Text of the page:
Monday, January 15, 2007

Pat's Story

In an effort de-mystify mental illness and reduce the stigma often associated with it, Caramore will occasionally present a short narrative summarizing the lives of some of our clients. We hope that these short stories provide a glimpse into the common struggles people with mental illness face, and how Caramore is uniquely situated to help.


When Pat was a freshman at UNC, things began to get difficult for him. Other students were immersing themselves in academic studies and social life, but Pat found himself becoming increasingly isolated. He stopped attending classes and spent most of his time in his dormitory room, eventually becoming almost catatonic.

Pat’s parents took him to a psychiatrist, and he was hospitalized. This was the first of several hospitalizations for treatment of what was ultimately diagnosed as schizophrenia.

Over the next several years, Pat was able to hold down a job and also earn an Associate’s Degree in landscape gardening, but he continued to struggle with disabling symptoms, including suicidal feelings.

Eventually, he became a client at Caramore, a vocational and residential program in Orange County. He successfully completed the program, maintained a job, got married, and had a child. Things were going well.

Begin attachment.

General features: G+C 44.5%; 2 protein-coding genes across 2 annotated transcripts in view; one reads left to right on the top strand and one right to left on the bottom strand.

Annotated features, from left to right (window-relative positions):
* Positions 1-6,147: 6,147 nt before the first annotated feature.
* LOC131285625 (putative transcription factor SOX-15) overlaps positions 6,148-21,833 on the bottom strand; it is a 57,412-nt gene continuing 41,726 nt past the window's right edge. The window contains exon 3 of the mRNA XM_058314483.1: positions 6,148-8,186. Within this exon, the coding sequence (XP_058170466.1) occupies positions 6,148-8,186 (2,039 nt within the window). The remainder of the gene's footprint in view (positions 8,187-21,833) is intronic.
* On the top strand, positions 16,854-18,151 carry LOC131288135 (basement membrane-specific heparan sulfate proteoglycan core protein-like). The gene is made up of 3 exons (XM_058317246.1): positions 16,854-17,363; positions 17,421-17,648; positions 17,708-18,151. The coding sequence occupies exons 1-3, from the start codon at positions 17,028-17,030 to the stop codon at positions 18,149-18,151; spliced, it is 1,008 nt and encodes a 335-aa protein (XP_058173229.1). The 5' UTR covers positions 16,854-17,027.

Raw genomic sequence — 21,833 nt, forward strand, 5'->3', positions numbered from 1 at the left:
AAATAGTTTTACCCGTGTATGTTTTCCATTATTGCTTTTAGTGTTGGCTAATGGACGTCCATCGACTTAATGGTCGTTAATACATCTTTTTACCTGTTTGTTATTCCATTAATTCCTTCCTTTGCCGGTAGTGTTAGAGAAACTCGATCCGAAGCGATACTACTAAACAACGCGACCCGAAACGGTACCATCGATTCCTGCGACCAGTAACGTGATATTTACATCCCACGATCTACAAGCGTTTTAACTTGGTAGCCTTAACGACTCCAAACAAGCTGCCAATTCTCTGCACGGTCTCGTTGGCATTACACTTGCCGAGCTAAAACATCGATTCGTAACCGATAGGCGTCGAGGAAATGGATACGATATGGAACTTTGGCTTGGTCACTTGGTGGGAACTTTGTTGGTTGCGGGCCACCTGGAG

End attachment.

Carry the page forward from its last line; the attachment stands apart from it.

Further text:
Then he endured a relapse and was hospitalized at UNC. He found this hospitalization to be very helpful. “I realized that things aren’t always going to go great, and that’s okay,” he says. He re-entered the Caramore Program and has continued to receive community mental health treatment.

Today, Pat is a friendly gentleman in his early fifties. He has not been hospitalized in over 10 years. He holds a job, lives independently, and maintains an active relationship with his 11 year old daughter. Caramore continues to be a mainstay in his life, providing support with budgeting and vocational issues.

In the past year, Pat’s long-time therapist at OPC (now Caring Family Network) left his position. Pat received a new therapist, but that therapist left after only six months. Pat was placed on the waiting list for another therapist, and has been waiting for several months.

Although he sees a psychiatrist for medication management, the lack of a therapist has been challenging. He recently went through a stressful time and would have liked to discuss this with a therapist. In addition, this past summer, he lost his Medicaid benefits. Although Pat earns too much money to receive Medicaid, he does not earn enough to cover the high cost of his medications. Pat was in danger of losing access to his medications.

Fortunately, Caramore staff assisted Pat with getting medication samples from Caring Family Network and also helped him apply to the indigent care program of the pharmaceutical company.

Pat is lucky. Caramore staff has helped him negotiate the complexities of the service system, thereby preventing problems from becoming catastrophes.

Evonne Bradford

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